“Biden is an international relations expert” Djalal notes, citing his experience as a senator and vice president. “That is different from Trump, who had dealt with businesses all the time before he became the president.”
12:15 a.m. As “Election Day” drags into yet another day, tentative reactions from around Asia continue to trickle in.
India’s foreign secretary, Harsh Vardhan Shringla, tells Germany’s DW News that his country’s ties with the U.S. can withstand any election outcome.
“Our relations with the United States are really based on bipartisan support — you see it in Congress, you see it at the public levels,” he said. He acknowledged that Trump and Indian Prime Minister Narendra Modi developed a “special” rapport, but stressed Modi had a good relationship with former President Barack Obama and that Biden clearly “values a strong India-U.S. strategic partnership.”
Wednesday, Nov. 4
11:40 p.m. Pennsylvania’s secretary of state, Kathy Boockvar, has told U.S. media that the swing state is on track to finish counting its remaining ballots by Thursday local time.
11:20 p.m. Tensions flared in New York earlier tonight, after protesters took to the streets to demand that all ballots be counted. Demonstrators also chanted Black Lives Matter slogans, and sporadic clashes with police resulted in arrests.
10:45 p.m. The race in Georgia is tightening. Trump now leads Biden by fewer than 32,000 votes, according to figures from the New York Times, which has pointed out that most of the remaining ballots are from counties that lean Democratic.
10:20 p.m. Speaking to media, Biden said he was confident of winning Wisconsin, Michigan and Pennsylvania.
“Democracy is the heartbeat of this nation,” he said. “When the count is finished, we believe we will be the winners.
“Every vote must be counted. No one is going to take our democracy away from us. Not now, not ever.”
10:06 p.m. Biden’s running mate, Kamala Harris, is also calling for the electoral rules to be followed.
10:04 p.m. Japan’s equity benchmark Nikkei Stock Average topped the 24,000 line for the first time in more than nine months with investors buying semiconductor and other tech stocks after a rally in Wall Street. However, the index struggled to maintain the momentum and quickly lost steam as the election outcome remains unclear and the Trump campaign’s lawsuits weighing heavy on market sentiment.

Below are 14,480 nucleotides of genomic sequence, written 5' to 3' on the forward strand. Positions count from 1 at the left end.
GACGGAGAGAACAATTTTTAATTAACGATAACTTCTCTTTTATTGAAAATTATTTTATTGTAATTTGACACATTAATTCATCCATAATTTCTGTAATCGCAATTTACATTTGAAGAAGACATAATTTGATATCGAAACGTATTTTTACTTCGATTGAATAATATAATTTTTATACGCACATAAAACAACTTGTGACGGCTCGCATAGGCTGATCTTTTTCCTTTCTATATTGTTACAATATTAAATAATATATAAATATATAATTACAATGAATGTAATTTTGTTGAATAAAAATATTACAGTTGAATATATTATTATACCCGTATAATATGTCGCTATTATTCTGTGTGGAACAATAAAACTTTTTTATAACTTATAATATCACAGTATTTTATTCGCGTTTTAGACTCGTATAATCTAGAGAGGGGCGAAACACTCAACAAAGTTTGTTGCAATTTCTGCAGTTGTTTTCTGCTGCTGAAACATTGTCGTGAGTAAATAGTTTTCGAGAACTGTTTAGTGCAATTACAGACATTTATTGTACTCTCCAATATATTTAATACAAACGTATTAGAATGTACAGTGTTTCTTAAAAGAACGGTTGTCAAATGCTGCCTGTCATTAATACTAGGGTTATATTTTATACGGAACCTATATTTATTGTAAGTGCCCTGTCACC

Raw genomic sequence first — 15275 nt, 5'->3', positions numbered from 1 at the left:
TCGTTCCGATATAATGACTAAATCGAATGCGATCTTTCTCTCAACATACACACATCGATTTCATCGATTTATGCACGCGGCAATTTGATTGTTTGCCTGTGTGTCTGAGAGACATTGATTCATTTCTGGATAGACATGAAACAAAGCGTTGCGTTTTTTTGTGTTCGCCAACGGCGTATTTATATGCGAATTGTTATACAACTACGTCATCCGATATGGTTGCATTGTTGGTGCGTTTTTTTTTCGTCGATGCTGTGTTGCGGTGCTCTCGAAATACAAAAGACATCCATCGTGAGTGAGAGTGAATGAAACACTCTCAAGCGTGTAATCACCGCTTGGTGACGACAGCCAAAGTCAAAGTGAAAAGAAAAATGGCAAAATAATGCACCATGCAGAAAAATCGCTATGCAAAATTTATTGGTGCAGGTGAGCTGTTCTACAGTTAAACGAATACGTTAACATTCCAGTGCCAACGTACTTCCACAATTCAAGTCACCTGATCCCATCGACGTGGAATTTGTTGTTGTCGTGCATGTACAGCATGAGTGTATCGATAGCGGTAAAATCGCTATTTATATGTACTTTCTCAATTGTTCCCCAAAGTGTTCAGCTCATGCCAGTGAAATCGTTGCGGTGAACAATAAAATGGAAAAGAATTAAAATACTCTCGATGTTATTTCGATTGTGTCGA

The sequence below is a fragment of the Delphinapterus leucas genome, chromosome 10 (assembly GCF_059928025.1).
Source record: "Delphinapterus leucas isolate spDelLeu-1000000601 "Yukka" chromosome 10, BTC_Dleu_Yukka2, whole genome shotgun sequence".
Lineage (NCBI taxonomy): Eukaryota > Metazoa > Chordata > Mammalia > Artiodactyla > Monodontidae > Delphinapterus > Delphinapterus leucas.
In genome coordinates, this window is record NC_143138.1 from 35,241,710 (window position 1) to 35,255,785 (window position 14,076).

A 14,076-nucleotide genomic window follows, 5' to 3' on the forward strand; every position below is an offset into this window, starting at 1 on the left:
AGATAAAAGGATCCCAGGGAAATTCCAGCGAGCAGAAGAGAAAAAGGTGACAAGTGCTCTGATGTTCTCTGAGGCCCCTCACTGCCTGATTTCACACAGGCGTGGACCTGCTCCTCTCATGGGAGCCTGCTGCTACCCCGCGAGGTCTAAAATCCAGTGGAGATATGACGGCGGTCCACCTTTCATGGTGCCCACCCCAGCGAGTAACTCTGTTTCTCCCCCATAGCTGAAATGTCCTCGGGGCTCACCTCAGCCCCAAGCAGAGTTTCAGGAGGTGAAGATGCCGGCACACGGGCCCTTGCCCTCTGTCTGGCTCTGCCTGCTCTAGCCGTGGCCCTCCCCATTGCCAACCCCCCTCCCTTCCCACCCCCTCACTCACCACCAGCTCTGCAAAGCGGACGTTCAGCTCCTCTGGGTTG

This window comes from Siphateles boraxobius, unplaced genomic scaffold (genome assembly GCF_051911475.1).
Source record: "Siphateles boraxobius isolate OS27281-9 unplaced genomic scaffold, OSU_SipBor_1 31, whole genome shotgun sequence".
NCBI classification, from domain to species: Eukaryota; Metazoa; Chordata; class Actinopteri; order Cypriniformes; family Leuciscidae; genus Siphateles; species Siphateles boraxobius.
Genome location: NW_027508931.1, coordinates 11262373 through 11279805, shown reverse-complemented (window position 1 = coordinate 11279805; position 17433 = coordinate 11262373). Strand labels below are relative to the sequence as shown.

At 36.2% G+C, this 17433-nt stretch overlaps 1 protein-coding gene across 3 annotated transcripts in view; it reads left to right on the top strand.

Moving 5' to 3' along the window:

9:53 p.m. In an interview with CNN Philippines, President Duterte’s spokesperson Harry Roque was asked about the impact of the US presidential election’s outcome on ties between the countries. Roque said he expects no major changes in relations with the U.S. but acknowledged “personal relations” between Duterte and Trump.
“And even of there is a new president, I am not saying that there will be, but in case there is a new president of the United States in the person of Senator Biden, I am confident that the resident can also developed close personal friendship with Mr. Biden,” Roque said. “May the best man win as of now.”
9:21 p.m. Taiwanese President Tsai Ing-wen said Wednesday that Taiwan would respect the U.S. people’s choice of the leader, and would do whatever Taiwan can to continue to seek strong support from the U.S. “Currently, we see strong and solid support for Taiwan from U.S. mainstream public opinions, and we will continue to deepen that trend of engagement and support.”
A spokesperson said on Thursday morning that Taiwan’s presidential office has closely monitored the developments of the vote counts and would not comment on other country’s internal affairs.
9:19 p.m. Following the tech-stock rally in the U.S., markets across Asia rose on Thursday morning. Japan’s Nikkei Stock Average climbed 1.2% while Hong Kong’s Hang Seng index jumped over 2%. China and Australia’s benchmarks also rose over 1%, and South Korea’s Kospi is up 1.6%.